Paradox Interactive, the makers of Crusader Kings and Stellaris, have announced the “impending completion” of a collective bargaining agreement with the labour unions for its employees in Sweden. By the end of this month, Paradox employees should have a formal way of influencing their pay, benefits and responsibilities, and be generally better protected by the unions they’re part of. If you’re a little confused on what all this “collective agreement” business means though, bear with me while I have a go at explaining it.
Sweden’s labour laws are pretty different to what we’re used to in the UK. They don’t have many government regulated labour laws in the first place, including no minimum salary, which is why most workers in Sweden are part of a large national union with a collective agreement. A collective agreement is, well, an agreement between employers and employees on their rights in their place of work. As mentioned before, some of the most important things these agreements do are regulate pay increases every year, and make it so employees don’t have to negotiate important conditions at work by themselves.
And this is essentially what Paradox’s collective agreement will do for all its workers: “Under the terms of the agreement, Paradox employees have a formalised means of influencing their pay, benefits, responsibilities, and more,” their statement reads. From my understanding, it also means the company will be more strongly held to account by the unions.
If you’re confused by any of the legal jargon (I know I was), you can take a look at the explanation on the Unionen website – they’re one of the two unions involved in this collective agreement with Paradox (along with SACO), and they do a good job of breaking down what all this “collective agreement” stuff means.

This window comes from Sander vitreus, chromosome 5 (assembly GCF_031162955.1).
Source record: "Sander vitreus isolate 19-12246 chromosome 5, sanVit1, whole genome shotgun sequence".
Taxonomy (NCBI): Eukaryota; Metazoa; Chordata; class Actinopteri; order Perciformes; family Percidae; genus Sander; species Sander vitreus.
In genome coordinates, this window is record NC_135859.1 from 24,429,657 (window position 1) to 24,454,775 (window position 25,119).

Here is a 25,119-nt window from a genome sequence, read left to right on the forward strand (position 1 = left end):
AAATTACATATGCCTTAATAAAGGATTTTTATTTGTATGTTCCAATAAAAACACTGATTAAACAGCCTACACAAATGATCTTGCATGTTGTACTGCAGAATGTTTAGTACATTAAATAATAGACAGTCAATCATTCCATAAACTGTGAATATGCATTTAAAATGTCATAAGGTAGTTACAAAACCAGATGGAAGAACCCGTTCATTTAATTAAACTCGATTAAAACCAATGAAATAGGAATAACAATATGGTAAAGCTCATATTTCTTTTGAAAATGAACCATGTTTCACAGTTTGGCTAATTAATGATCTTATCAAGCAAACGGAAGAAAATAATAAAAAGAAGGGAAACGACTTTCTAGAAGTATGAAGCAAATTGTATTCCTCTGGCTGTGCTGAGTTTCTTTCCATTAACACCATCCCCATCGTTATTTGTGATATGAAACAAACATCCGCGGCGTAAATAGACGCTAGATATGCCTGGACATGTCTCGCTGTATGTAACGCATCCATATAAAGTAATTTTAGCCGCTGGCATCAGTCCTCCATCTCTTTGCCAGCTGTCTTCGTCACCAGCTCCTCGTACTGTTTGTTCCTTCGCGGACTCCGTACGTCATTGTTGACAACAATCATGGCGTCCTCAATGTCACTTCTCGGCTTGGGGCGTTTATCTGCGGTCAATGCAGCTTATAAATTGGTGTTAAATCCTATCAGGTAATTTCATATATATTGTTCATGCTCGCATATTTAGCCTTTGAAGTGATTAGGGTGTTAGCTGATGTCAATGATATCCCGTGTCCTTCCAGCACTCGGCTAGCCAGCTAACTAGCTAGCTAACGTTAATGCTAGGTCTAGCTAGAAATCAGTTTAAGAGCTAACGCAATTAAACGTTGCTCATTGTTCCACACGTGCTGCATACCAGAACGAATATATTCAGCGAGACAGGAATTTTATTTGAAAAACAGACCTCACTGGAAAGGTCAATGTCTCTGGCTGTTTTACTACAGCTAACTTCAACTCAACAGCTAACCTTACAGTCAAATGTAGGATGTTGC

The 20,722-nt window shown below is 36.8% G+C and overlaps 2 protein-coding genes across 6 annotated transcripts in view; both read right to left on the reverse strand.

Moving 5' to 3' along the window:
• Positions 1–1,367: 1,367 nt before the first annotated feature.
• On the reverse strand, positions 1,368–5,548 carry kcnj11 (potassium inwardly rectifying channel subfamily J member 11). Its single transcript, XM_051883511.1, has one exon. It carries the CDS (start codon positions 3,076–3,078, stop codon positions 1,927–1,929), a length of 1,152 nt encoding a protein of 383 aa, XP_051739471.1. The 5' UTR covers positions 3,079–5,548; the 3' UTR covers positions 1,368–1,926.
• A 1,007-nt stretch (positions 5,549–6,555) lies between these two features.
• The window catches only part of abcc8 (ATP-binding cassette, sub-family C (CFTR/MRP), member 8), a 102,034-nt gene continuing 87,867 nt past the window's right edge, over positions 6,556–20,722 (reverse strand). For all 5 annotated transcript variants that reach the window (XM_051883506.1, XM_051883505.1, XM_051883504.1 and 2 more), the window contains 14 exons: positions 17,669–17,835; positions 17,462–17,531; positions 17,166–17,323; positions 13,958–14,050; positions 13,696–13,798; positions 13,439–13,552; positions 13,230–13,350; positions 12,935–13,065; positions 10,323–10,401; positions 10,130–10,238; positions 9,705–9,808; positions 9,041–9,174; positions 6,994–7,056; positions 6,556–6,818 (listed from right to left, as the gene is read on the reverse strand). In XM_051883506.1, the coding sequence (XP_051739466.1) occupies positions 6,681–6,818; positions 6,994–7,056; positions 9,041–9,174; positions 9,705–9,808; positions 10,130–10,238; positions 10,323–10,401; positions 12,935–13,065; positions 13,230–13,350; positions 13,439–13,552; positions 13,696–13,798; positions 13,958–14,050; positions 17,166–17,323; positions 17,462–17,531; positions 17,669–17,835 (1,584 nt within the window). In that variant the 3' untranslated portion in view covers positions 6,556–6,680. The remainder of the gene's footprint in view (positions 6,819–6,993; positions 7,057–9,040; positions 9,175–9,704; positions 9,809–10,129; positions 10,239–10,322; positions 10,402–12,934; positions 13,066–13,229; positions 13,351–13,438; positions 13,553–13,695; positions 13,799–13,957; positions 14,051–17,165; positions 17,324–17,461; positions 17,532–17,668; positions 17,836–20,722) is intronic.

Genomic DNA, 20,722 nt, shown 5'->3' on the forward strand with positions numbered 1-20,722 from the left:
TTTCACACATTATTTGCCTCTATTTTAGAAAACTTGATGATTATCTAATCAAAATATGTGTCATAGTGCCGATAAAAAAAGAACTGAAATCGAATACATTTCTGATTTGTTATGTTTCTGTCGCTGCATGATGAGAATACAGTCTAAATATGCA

Part of the need to organise seems to have stemmed fromt the company’s growth over the last few years. They’re continuing to expand pretty quickly too. Just the other day they announced the opening of Paradox Tinto, a new Spanish studio focused on grand strategy games, and said they plan to hire more 200 people company-wide in 2020 alone.
“An organisation of our size has different needs, and we must ensure that our employees continue to feel valued and empowered to shape our company, even as our structure shifts towards larger teams and projects,” said Marina Hedman, Paradox Interactive’s chief HR officer.
When it’s signed, the agreement will apply to all of Paradox’s Swedish studios, including Paradox Interactive, Paradox Development Studio, Paradox Arctic, and Paradox Malmö.
“Much like Paradox itself, the unions here have been growing massively in the past few years, gradually becoming more and more organised. This is a clear sign that our efforts have resulted in meaningful change. We’re very glad that the company agrees with us on the benefits of a collective agreement and that we’re signing this together,” said Magne Skjæran, Unionen representative and games programmer at Paradox Development Studio.
“With this agreement in place, we will be further empowered to advocate for our members here at Paradox, and contribute to making it the best place to work in the industry. We hope it will inspire people to organise in video game companies the world over.”